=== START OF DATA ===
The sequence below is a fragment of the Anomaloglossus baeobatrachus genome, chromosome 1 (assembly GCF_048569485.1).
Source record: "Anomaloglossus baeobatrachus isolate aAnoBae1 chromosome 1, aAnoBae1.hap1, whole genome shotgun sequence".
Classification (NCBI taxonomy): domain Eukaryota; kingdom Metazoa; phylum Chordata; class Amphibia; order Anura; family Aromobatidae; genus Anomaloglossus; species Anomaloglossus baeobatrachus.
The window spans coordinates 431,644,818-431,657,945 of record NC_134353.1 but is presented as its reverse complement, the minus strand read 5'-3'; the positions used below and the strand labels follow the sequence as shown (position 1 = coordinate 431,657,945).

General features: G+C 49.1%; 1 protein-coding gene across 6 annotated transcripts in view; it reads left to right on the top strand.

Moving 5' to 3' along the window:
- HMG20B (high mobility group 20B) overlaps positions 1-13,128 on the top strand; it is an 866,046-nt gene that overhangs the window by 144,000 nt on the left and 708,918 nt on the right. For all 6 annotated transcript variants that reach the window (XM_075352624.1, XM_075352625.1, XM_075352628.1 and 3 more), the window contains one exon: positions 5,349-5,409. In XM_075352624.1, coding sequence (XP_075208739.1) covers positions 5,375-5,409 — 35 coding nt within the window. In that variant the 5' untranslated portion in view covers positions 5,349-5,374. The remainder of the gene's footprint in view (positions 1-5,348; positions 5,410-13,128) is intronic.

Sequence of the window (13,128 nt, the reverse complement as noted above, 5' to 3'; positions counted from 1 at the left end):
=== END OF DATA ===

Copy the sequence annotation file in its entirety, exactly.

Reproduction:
The sequence below is a fragment of the Anomaloglossus baeobatrachus genome, chromosome 1 (assembly GCF_048569485.1).
Source record: "Anomaloglossus baeobatrachus isolate aAnoBae1 chromosome 1, aAnoBae1.hap1, whole genome shotgun sequence".
Classification (NCBI taxonomy): domain Eukaryota; kingdom Metazoa; phylum Chordata; class Amphibia; order Anura; family Aromobatidae; genus Anomaloglossus; species Anomaloglossus baeobatrachus.
The window spans coordinates 431,644,818-431,657,945 of record NC_134353.1 but is presented as its reverse complement, the minus strand read 5'-3'; the positions used below and the strand labels follow the sequence as shown (position 1 = coordinate 431,657,945).

General features: G+C 49.1%; 1 protein-coding gene across 6 annotated transcripts in view; it reads left to right on the top strand.

Moving 5' to 3' along the window:
- HMG20B (high mobility group 20B) overlaps positions 1-13,128 on the top strand; it is an 866,046-nt gene that overhangs the window by 144,000 nt on the left and 708,918 nt on the right. For all 6 annotated transcript variants that reach the window (XM_075352624.1, XM_075352625.1, XM_075352628.1 and 3 more), the window contains one exon: positions 5,349-5,409. In XM_075352624.1, coding sequence (XP_075208739.1) covers positions 5,375-5,409 — 35 coding nt within the window. In that variant the 5' untranslated portion in view covers positions 5,349-5,374. The remainder of the gene's footprint in view (positions 1-5,348; positions 5,410-13,128) is intronic.

Sequence of the window (13,128 nt, the reverse complement as noted above, 5' to 3'; positions counted from 1 at the left end):